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Prader-Willi syndrome (PWS) is a rare genetic condition. It causes a wide range of symptoms, such as:
See Prader-Willi syndrome - symptoms for more information
Who is affected?
PWS is rare, affecting between 1 in every 15,000 to 1 in every 20,000 children born in Wales. Boys and girls of all ethnic backgrounds may be affected.
There are no known factors that make giving birth to a child with PWS more likely. It is caused by a fault in the child's chromosomes, which happens purely by chance. See Prader-Willi syndrome - causes for more information.
Living with Prader-Willi syndrome
There is no cure for PWS, so treatment aims to manage the symptoms and associated problems. For parents, this includes dealing with their child's behavioural problems and excessive eating.
See Prader-Willi syndrome - management for more information.
Restricting your child's diet is a particularly important part of managing their condition. If children with PWS are allowed to eat as much as they want, they will quickly become dangerously overweight. They will eat three to six times more than other children of the same age, and will probably still feel hungry.
However, restricting a child’s diet is not easy. They can be highly obsessive and sneaky when it comes to eating, and their hunger can cause them to hide or steal food.
While PWS itself is not life threatening, the compulsive eating and the resulting weight gain can be.
Younger adults with PWS often develop obesity-related conditions usually seen in older adults, such as type 2 diabetes and heart failure. If the obesity is not treated, an adult with PWS will probably die a lot younger than would normally be expected.
Compulsive eating can also cause health problems such as an abnormally expanded stomach and choking. Because of the potential risk of choking, all parents of a child with PWS are advised to learn the Heimlich manoeuvre.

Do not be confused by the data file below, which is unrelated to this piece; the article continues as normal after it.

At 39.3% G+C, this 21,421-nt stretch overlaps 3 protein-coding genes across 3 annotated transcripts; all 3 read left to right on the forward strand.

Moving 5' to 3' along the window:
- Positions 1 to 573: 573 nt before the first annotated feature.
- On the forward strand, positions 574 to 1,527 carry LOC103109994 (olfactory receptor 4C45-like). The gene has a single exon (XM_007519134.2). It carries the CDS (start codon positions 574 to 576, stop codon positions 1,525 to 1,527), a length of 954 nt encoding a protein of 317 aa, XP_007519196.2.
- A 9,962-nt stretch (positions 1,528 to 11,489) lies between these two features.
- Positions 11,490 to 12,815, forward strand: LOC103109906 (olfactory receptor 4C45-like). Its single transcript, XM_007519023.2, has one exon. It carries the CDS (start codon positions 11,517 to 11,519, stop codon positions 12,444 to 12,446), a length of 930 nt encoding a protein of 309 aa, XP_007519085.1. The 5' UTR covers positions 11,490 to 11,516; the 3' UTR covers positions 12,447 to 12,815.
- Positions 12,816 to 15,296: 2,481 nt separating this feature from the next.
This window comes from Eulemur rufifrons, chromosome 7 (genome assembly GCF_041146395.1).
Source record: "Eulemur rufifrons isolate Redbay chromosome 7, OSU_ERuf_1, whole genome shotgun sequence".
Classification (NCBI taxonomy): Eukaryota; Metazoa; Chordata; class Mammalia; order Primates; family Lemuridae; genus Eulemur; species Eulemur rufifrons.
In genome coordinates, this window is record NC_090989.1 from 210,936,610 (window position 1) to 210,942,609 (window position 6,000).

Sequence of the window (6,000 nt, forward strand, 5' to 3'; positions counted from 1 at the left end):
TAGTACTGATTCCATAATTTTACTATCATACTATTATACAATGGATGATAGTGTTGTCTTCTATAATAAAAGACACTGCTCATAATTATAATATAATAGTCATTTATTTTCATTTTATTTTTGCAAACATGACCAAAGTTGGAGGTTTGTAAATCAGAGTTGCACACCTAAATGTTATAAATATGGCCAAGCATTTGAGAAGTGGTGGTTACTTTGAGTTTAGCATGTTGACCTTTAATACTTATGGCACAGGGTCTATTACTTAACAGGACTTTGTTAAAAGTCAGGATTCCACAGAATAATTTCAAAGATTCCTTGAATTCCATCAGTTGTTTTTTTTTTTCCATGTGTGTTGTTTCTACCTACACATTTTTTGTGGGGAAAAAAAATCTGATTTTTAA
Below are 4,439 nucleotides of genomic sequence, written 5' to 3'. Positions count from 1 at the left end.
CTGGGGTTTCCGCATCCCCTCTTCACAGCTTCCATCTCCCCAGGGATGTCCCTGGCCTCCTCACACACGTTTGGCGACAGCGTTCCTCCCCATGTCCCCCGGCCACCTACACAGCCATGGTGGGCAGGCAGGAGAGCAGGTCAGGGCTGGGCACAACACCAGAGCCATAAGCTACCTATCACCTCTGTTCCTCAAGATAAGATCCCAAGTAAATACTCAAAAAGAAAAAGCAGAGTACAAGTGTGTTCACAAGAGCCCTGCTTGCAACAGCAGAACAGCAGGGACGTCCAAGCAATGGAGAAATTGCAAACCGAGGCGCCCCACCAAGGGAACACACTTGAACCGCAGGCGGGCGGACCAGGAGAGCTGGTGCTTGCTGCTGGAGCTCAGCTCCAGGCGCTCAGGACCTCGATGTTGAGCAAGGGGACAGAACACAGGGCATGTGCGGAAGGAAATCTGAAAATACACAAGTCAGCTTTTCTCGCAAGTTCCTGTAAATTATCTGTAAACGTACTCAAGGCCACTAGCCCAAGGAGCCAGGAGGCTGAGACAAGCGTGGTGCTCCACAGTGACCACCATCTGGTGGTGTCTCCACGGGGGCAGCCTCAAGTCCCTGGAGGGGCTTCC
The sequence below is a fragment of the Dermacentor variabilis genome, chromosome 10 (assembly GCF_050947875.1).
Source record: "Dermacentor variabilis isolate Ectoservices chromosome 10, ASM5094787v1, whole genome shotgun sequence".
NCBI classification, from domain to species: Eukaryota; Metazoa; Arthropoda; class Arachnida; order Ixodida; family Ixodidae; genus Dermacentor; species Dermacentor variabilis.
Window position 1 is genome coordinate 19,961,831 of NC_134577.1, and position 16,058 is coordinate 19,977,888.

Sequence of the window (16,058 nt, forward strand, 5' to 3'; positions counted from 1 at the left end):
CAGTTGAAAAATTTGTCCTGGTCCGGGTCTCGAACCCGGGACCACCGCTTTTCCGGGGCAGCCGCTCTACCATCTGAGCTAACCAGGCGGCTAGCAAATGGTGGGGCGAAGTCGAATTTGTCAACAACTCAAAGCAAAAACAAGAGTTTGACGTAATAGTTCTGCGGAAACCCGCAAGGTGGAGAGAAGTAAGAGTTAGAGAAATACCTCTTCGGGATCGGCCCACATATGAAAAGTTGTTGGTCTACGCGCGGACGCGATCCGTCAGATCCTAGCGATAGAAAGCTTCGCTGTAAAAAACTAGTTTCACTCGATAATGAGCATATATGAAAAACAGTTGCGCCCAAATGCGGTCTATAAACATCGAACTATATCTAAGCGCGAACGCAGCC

If a child with PWS manages to follow a restricted diet and control their weight, there is no reason why they cannot enjoy a good quality of life and take part in activities such as voluntary or part-time work. However, because of their behavioural problems and learning difficulties, it is unlikely they will be able to live fully independent lives.
Prader-Willi syndrome (PWS) can cause a wide range of symptoms that will affect your child’s physical, psychological and behavioural development. These symptoms are described below.
A feature of PWS that becomes apparent shortly after birth is your baby being unusually floppy due to weak muscles. The medical name for this is hypotonia.
Hypotonia can mean your baby:
Poor sexual development
Another feature that becomes apparent after birth is hypogonadism. Hypogonadism means that the child has underactive testicles or ovaries, which play an important role in sexual development and reproduction.
Baby boys may have an abnormally small penis and one or both testicles may still be inside their abdomen (known as undescended testicles). Baby girls will also have under-developed genitals.
In later life, the child will go through puberty later than usual and may not go through full development into an adult. In boys, the voice may stay high pitched like a child's and they may not have much facial and body hair. Girls will have delayed periods that often do not begin until their 30s. When periods do occur, they are usually irregular and very light.
Distinctive facial features
Children with PWS have several distinctive facial features that are usually noticeable at or shortly after birth. These are:
Overeating and obesity
Children with PWS eat an excessive amount of food, much more than the body needs to meet its energy requirements. The medical name for this is hyperphagia.
A child will start to overeat between the ages of one and four. By the time they reach school age, they may start to hide or steal food, steal money to buy food and even eat inappropriate things, such as food waste or frozen food.
Children with PWS can tolerate much larger amounts of food before their body automatically vomits it back up, and they are not as sensitive to pain (see below). Therefore, they can eat objects that would make other people very ill. This means they are at higher risk of food poisoning and choking.